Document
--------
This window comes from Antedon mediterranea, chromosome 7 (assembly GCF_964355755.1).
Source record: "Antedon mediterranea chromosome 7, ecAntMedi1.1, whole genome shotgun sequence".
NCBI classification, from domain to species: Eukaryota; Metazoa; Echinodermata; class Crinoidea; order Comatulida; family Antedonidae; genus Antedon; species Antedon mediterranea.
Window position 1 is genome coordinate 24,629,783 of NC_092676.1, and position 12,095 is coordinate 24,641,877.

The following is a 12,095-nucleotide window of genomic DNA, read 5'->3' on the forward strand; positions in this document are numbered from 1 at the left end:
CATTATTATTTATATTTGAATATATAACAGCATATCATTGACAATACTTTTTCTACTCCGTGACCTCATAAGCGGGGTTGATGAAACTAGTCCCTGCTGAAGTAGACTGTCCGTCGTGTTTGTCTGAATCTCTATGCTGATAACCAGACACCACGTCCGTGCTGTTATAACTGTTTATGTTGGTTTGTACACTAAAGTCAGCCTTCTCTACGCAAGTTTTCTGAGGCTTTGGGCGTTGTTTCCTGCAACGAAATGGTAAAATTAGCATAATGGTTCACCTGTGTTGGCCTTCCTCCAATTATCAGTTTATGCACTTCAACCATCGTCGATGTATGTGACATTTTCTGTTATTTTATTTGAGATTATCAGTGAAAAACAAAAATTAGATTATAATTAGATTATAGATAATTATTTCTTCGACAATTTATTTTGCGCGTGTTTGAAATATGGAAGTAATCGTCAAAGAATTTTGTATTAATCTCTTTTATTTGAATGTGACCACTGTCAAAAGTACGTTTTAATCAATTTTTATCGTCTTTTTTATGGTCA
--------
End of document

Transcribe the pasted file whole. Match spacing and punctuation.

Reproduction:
This window comes from Antedon mediterranea, chromosome 7 (assembly GCF_964355755.1).
Source record: "Antedon mediterranea chromosome 7, ecAntMedi1.1, whole genome shotgun sequence".
NCBI classification, from domain to species: Eukaryota; Metazoa; Echinodermata; class Crinoidea; order Comatulida; family Antedonidae; genus Antedon; species Antedon mediterranea.
Window position 1 is genome coordinate 24,629,783 of NC_092676.1, and position 12,095 is coordinate 24,641,877.

The following is a 12,095-nucleotide window of genomic DNA, read 5'->3' on the forward strand; positions in this document are numbered from 1 at the left end:
CATTATTATTTATATTTGAATATATAACAGCATATCATTGACAATACTTTTTCTACTCCGTGACCTCATAAGCGGGGTTGATGAAACTAGTCCCTGCTGAAGTAGACTGTCCGTCGTGTTTGTCTGAATCTCTATGCTGATAACCAGACACCACGTCCGTGCTGTTATAACTGTTTATGTTGGTTTGTACACTAAAGTCAGCCTTCTCTACGCAAGTTTTCTGAGGCTTTGGGCGTTGTTTCCTGCAACGAAATGGTAAAATTAGCATAATGGTTCACCTGTGTTGGCCTTCCTCCAATTATCAGTTTATGCACTTCAACCATCGTCGATGTATGTGACATTTTCTGTTATTTTATTTGAGATTATCAGTGAAAAACAAAAATTAGATTATAATTAGATTATAGATAATTATTTCTTCGACAATTTATTTTGCGCGTGTTTGAAATATGGAAGTAATCGTCAAAGAATTTTGTATTAATCTCTTTTATTTGAATGTGACCACTGTCAAAAGTACGTTTTAATCAATTTTTATCGTCTTTTTTATGGTCA